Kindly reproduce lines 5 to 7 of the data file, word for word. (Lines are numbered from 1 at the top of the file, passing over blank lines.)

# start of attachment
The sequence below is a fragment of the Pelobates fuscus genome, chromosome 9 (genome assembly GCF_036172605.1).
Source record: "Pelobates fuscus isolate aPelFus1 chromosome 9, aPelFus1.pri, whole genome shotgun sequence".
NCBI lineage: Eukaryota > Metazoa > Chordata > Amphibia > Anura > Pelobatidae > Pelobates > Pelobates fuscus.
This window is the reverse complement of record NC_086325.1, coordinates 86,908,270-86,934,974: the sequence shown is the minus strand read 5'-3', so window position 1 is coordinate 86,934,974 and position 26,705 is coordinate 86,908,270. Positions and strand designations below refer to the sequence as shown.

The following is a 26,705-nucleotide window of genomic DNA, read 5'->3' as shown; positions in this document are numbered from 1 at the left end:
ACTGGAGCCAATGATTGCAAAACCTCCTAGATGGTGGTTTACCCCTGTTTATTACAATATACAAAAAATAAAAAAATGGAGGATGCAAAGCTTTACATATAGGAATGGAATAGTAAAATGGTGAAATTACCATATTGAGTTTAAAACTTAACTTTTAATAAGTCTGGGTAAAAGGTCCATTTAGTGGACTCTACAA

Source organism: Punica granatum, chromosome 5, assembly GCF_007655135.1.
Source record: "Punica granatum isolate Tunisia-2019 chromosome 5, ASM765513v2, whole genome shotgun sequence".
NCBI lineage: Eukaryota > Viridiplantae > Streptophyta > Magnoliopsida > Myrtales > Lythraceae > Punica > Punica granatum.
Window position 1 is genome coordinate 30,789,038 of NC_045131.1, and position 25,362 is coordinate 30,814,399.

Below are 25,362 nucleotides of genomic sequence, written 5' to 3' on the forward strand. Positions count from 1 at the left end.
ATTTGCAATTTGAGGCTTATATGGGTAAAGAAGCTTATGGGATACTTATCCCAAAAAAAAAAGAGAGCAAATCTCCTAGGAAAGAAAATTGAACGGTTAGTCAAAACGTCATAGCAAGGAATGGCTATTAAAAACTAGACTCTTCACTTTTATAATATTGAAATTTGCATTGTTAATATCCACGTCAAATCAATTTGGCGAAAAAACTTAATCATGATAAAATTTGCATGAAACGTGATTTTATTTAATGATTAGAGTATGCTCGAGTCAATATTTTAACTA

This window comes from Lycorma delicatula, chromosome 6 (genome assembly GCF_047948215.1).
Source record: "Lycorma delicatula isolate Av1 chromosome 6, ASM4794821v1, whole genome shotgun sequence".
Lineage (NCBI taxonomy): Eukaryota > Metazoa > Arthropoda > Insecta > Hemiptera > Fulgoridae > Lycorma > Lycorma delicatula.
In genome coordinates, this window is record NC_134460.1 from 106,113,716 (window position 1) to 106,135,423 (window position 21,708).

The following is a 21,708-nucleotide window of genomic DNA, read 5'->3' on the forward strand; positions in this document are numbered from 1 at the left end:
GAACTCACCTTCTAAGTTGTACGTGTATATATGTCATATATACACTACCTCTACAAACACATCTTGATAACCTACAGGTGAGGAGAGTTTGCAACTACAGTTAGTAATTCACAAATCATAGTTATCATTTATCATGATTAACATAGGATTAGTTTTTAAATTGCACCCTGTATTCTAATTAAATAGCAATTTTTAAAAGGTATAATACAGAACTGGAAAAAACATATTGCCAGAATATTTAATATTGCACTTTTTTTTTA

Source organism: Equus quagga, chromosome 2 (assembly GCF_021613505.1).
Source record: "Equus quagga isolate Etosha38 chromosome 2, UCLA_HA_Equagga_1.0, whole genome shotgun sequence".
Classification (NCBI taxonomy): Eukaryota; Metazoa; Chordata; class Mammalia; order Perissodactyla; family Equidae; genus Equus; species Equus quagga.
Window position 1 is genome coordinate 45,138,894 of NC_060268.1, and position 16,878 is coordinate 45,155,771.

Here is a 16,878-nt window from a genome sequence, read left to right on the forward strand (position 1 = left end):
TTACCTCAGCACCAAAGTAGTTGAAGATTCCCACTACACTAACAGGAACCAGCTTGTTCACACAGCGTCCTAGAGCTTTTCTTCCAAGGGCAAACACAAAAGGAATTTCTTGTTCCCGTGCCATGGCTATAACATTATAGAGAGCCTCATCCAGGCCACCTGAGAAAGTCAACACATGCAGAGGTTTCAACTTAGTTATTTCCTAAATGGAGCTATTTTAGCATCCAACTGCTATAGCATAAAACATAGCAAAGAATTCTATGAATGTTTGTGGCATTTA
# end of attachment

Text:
The following is a 26,705-nucleotide window of genomic DNA, read 5'->3' as shown; positions in this document are numbered from 1 at the left end:
ACTGGAGCCAATGATTGCAAAACCTCCTAGATGGTGGTTTACCCCTGTTTATTACAATATACAAAAAATAAAAAAATGGAGGATGCAAAGCTTTACATATAGGAATGGAATAGTAAAATGGTGAAATTACCATATTGAGTTTAAAACTTAACTTTTAATAAGTCTGGGTAAAAGGTCCATTTAGTGGACTCTACAA

Source organism: Punica granatum, chromosome 5, assembly GCF_007655135.1.